Elon Musk’s brain-implant company Neuralink on Thursday said it had received the US Food and Drug Administration’s (FDA) approval to launch its first in-human clinical study.
The company announced the decision on Twitter, saying the approval “represents an important first step that will one day allow our technology to help many people.”
We are excited to share that we have received the FDA’s approval to launch our first-in-human clinical study!
This is the result of incredible work by the Neuralink team in close collaboration with the FDA and represents an important first step that will one day allow our…
— Neuralink (@neuralink) May 25, 2023
Elon Musk’s Neuralink envisions brain implants could cure a range of conditions
The goal of the company is to develop chips that can be implanted in people’s brains to treat neural disorders.
The implants may one day be powerful enough to put humanity on a more even footing with possible future superintelligent computers.
In public comments over the years, Elon Musk has detailed a bold vision for Neuralink: both disabled and healthy people will pop into neighborhood facilities for speedy surgical insertions of devices with functions ranging from curing obesity, autism, depression or schizophrenia to web-surfing and telepathy.
Eventually, Musk has said, such chips will turn humans into cyborgs who can fend off the threat from sentient machines powered by artificial intelligence.
“I could have a Neuralink device implanted right now, and you wouldn’t even know,” Musk said recently.
On at least four occasions since 2019, Musk predicted Neuralink would begin human trials.
In March 2023, FDA turned down a bid from Neuralink to begin human trials. In explaining the decision to Neuralink, the agency outlined dozens of issues the company must address before human testing.
The agency’s major safety concerns at the time involved the device’s lithium battery; the potential for the implant’s tiny wires to migrate to other areas of the brain; and questions over whether and how the device can be removed without damaging brain tissue.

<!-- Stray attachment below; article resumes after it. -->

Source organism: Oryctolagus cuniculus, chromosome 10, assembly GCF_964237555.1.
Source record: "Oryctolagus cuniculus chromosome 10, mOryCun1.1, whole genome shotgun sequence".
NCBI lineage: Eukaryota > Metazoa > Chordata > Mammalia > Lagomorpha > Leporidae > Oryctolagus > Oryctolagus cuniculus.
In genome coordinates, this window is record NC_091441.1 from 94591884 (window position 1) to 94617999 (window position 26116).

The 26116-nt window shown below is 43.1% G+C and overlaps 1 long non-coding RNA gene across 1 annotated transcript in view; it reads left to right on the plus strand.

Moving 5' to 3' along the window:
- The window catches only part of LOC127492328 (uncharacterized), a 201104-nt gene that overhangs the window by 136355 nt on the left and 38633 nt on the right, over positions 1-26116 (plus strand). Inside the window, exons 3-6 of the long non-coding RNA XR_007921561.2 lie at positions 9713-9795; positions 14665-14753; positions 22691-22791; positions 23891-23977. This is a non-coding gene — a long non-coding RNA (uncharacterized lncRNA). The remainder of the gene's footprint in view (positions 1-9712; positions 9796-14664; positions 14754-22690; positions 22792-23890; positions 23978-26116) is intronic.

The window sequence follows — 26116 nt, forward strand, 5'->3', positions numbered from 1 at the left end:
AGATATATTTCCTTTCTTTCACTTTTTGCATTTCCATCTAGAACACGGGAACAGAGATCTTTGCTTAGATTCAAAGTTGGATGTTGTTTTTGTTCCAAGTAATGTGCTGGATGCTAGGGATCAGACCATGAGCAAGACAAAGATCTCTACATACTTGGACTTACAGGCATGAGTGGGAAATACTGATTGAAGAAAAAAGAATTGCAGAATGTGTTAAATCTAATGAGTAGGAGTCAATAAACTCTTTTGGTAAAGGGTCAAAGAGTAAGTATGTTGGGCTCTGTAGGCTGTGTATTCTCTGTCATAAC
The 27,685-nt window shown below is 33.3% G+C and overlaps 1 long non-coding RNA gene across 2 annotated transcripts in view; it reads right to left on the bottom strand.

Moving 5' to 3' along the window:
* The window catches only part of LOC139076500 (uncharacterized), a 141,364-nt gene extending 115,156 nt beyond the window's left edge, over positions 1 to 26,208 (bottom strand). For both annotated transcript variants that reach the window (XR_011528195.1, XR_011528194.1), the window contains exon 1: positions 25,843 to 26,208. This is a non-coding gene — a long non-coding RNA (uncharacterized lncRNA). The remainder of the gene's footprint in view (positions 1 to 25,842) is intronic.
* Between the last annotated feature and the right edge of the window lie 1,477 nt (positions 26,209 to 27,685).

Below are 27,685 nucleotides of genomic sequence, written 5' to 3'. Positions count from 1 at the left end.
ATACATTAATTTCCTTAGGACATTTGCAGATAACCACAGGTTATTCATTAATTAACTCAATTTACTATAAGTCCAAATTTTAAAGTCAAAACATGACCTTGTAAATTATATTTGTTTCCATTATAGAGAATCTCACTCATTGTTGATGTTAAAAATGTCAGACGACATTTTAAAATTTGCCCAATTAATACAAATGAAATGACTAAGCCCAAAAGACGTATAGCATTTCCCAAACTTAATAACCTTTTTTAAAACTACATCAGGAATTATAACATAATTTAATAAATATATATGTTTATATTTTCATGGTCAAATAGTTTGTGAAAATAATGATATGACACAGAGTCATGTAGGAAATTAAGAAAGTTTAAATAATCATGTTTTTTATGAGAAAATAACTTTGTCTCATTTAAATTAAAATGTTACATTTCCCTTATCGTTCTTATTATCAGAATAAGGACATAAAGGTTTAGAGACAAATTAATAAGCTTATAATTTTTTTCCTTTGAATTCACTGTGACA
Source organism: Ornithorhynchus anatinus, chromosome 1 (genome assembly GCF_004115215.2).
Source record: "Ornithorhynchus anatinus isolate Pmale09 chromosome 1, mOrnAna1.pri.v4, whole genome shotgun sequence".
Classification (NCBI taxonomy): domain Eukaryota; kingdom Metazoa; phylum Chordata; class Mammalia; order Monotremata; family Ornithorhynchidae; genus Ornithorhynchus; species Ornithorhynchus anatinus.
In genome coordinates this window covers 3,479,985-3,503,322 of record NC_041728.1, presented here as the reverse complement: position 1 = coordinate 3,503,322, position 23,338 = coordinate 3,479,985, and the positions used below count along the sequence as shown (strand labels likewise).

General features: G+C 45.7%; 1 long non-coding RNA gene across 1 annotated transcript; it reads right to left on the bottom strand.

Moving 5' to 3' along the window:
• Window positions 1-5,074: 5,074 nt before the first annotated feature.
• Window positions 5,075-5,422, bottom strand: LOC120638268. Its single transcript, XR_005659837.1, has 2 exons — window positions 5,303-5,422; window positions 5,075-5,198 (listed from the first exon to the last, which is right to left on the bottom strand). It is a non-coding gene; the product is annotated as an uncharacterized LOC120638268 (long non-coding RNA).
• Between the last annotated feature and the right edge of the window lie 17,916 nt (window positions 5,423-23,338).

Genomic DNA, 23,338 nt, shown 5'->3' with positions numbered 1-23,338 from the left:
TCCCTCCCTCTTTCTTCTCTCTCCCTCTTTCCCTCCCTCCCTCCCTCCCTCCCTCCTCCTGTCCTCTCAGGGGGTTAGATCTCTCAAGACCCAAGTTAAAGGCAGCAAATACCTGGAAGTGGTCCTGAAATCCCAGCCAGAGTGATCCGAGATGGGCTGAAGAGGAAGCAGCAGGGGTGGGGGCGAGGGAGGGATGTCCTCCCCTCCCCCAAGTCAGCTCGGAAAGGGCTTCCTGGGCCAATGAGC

Apparently, the doubts expressed by FDA were addressed by Neuralink in the meantime.
Neuralink isn’t the only company in the field of what is known as the brain-computer interface or BCI industry.
Scientists across different companies are working to develop artificial intelligence for the brain so people with severe spinal injuries, for example, can talk or type using brain waves.
Meta CEO Mark Zuckerberg bought CTRL-labs, a startup developing non-invasive neural interfaces, in 2019.
The startup was folded into Facebook’s Reality Labs, whose goal is to “fundamentally transform the way we interact with devices.”
While there are brain-computer interfaces in gaming, Neuralink hopes to be the first to improve cognitive functioning.
Neuralink probed in the US
Neuralink, founded in 2016, has been the subject of several federal probes, Reuters reports.
In May, U.S. lawmakers urged regulators to investigate whether the makeup of a panel overseeing animal testing at Neuralink contributed to botched and rushed experiments.
The Department of Transportation is separately probing whether Neuralink illegally transported dangerous pathogens on chips removed from monkey brains without proper containment measures.
Neuralink is also under investigation by the U.S. Department of Agriculture’s Office of Inspector General for potential animal-welfare violations. This probe has also been looking at the USDA’s oversight of Neuralink.
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